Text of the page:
Bill passed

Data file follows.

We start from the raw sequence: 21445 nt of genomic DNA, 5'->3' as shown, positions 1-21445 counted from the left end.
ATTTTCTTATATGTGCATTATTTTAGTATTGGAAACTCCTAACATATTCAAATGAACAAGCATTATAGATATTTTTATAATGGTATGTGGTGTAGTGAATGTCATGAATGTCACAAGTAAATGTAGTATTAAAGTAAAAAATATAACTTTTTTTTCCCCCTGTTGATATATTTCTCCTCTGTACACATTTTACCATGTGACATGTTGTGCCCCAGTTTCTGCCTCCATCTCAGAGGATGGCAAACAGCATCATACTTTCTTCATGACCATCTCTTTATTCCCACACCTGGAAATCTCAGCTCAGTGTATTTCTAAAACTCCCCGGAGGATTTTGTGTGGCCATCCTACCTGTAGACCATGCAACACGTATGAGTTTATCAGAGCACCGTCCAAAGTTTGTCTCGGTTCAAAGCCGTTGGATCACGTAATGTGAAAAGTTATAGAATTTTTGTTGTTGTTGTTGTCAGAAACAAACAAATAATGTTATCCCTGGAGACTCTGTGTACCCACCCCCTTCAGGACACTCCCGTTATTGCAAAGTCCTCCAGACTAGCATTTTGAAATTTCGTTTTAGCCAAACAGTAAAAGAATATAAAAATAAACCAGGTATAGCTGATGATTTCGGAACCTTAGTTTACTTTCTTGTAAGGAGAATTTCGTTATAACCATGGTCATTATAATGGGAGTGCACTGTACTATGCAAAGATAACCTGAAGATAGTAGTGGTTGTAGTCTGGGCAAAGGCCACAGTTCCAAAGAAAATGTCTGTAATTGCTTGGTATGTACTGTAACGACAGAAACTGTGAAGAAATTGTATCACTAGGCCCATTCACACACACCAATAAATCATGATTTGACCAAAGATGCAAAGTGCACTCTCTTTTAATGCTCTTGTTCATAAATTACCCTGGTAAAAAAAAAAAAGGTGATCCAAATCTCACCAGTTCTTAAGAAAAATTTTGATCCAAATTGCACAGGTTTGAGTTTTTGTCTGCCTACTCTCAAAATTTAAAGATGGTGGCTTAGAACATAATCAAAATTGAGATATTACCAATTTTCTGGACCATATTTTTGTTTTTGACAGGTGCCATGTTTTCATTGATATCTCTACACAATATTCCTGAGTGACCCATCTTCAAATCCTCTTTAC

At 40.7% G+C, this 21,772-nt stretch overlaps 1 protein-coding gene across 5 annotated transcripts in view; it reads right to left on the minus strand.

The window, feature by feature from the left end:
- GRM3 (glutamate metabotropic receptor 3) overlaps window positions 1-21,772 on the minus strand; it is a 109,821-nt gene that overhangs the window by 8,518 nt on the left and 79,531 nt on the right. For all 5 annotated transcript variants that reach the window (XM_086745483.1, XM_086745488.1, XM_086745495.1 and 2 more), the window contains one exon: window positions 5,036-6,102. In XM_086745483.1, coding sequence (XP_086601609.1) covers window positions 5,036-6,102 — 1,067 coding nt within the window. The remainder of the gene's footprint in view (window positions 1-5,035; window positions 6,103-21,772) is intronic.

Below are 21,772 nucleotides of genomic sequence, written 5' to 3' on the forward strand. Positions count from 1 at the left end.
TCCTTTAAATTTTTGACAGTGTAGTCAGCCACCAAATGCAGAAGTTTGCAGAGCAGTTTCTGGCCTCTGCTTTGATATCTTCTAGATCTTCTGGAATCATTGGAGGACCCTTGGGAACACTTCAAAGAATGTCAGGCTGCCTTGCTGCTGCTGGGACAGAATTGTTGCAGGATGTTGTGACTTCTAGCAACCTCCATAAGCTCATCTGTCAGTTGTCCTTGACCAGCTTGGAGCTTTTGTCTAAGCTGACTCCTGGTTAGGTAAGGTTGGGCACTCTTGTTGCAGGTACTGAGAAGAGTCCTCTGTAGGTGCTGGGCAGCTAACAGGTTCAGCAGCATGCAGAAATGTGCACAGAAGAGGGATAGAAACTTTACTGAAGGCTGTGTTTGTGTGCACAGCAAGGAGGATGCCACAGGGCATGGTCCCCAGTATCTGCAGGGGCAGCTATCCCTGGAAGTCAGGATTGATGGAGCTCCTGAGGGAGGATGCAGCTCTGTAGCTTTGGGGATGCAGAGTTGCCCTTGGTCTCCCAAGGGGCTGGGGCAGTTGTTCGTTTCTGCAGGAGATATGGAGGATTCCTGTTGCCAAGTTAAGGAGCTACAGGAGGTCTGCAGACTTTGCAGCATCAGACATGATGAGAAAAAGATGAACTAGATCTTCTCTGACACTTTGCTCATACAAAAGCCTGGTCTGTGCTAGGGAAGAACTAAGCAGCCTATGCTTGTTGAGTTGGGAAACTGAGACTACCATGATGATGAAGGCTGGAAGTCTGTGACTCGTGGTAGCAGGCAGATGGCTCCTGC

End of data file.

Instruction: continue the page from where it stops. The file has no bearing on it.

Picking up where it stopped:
29 Nov 2017 Benalla Ensign, Benalla VIC (General News) by Simon Ruppert Symes rapt with assisted dying legislation Victoria took a massive step towards ending the pain and suffering of many when the Voluntary Assisted Dying Bill was passed by the states upper house last Wednesday. The historic legislation got through after a marathon 28-hour sitting leaving Victoria on the verge of being the first state in Australia to legalise euthanasia for the terminally ill. The legislation, which was a conscience vote, passed by just four votes, 22-18 with some MPs openly crying at the result. State Member for Northern Victoria Jaclyn Symes was one of those, and described the result as a fantastic outcome. One of the reasons Im in parliament is to get good outcomes for people and this is the best outcome I have been part of, Ms Symes said. Ive never cried when a bill has been passed before. Last night (Wednesday, November 22) when I was going home I knew that I was part of something, that is not about me sitting up for 30 hours, but about delivering for those that have a terminal illness and their families. They will now have a choice when the laws become enacted. The legislation received bipartisan backing with members of the Liberals, Greens, and several independents joining 11 Labor MPs in supporting the bill. Ms Symes, who described the legislation as historic, said it had been a long process and she was pleased it was on the verge of becoming law. It was long and arduous, but ultimately respectful and we implemented the will of the public, Ms Symes said. We now have a passage of legislation that will soon be law. Continued Page 3 From Page 1 I think that the process that was adopted in the development of this legislation which was a private members bill to a parliamentary committee with lots of input from experts and the public was very well placed to have the best chance of passing through parliament, Ms Symes said. And once it went to parliament it gave MPs the chance to look into it and ask their own questions. MPs took that opportunity and put forward amendments, which were debated and voted on. Those amendments included halving the timeframe for patients to access the scheme from 12 months to live to six months to live and provisions for people living with a neurological condition to be able to access the scheme earlier. Under the terms of the amended bill there will be a 10-day cooling-off period between a patient requesting a lethal drug and it being prescribed. There will be a three-step process involving at least two medical professionals before a lethal drug can be requested. The patient must be over 18 and have been a Victorian citizen for more than 12 months, and they must administer the drug themselves, if they can. If they are not in a position to administer the drug themselves a doctor can be authorised to do so. All cases will be reviewed by a board that will protect the vulnerable and the bill includes 68 safeguards to protect people from abuse or coercion. Ms Symes said it was important to make sure all amendments that were important to the public were considered. There were some amendments that were important to people, such as record keeping and having something on the death certificate to show a patient accessed (the voluntary assisted suicide scheme). In order to get the legislation through the upper house there were two marathon sittings, which Ms Symes said was just part of the process and unavoidable. The last one was 28 hours, we started at midday Tuesday and finished at 4 pm the following day, Ms Symes said. Not every member of parliament was awake for the whole time. A handful of us were, (Special Minister for State) Gavin Jennings was at the table answering questions for the whole debate. We had the odd break here and there, my role as whip meant it was important that I maintained oversight of the process from start to finish. I didnt get any sleep, but because of my feelings on this bill I was happy to get through without any. My job as whip was to make sure everyone knew what they were voting on. It was fine for me. Some people found it challenging, but unfortunately it was the nature of the bill that those opposed to it were delaying it as long as possible. Having said that, in the last hours of the debate, everyone was very respectful and I think we closed it with a good understanding of where everyone in parliament sat and everyone seemed happy with the process. But I did find some of it very frustrating. The bill will now return to the legislative assembly. Caption Text: Jaclyn Symes Licensed by Copyright Agency. You may only copy or communicate this work with a licence.